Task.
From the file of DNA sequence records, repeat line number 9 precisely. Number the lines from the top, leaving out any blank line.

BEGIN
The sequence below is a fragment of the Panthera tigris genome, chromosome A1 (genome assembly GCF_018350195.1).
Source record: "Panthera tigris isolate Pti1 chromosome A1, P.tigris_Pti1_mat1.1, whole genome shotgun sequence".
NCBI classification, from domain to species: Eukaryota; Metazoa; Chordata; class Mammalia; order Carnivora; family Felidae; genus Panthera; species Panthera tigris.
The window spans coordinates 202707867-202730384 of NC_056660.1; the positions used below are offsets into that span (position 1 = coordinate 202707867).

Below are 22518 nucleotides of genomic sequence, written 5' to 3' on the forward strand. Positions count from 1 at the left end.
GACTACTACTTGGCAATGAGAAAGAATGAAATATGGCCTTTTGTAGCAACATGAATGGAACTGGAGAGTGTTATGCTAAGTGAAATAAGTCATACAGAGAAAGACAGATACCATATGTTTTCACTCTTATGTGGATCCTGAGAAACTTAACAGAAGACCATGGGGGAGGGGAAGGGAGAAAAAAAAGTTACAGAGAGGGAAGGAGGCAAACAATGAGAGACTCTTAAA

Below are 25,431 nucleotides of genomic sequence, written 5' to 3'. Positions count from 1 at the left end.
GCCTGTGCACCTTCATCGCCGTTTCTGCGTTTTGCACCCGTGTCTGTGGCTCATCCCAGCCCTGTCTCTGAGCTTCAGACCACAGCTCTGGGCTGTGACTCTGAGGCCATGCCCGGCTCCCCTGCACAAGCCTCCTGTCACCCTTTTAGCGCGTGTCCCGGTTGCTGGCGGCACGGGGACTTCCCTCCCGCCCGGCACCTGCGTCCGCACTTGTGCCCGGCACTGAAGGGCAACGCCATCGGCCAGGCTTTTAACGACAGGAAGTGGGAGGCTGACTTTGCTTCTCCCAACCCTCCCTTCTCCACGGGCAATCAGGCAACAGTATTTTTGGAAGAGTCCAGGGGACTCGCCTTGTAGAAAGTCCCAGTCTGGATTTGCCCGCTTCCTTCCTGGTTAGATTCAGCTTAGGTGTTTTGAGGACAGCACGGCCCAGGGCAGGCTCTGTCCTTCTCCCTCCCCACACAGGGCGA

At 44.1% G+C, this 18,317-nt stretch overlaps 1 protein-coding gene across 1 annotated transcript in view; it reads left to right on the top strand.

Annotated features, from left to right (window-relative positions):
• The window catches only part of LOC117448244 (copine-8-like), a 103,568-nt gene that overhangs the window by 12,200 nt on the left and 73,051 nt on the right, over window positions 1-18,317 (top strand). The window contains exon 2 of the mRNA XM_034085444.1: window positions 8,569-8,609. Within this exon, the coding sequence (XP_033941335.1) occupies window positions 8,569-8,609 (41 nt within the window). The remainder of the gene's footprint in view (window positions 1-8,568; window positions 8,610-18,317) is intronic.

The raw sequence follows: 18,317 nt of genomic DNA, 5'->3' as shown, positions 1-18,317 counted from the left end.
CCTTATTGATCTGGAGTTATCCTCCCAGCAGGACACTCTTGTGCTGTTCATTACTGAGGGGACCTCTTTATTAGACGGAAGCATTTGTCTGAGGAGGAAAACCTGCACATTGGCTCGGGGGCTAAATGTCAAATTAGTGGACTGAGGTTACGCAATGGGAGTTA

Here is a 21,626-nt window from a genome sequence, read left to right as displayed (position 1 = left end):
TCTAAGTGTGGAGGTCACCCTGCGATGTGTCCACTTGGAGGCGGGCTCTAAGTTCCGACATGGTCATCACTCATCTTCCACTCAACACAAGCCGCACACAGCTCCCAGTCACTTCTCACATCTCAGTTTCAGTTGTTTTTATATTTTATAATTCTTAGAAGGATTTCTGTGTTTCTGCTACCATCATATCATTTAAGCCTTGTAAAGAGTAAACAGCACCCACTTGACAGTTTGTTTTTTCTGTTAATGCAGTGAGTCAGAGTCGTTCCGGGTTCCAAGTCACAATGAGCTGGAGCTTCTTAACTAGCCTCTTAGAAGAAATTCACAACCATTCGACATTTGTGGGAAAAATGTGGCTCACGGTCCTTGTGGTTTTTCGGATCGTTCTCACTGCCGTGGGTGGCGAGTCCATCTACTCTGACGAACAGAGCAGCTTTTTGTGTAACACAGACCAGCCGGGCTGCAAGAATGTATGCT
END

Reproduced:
At 44.1% G+C, this 18,317-nt stretch overlaps 1 protein-coding gene across 1 annotated transcript in view; it reads left to right on the top strand.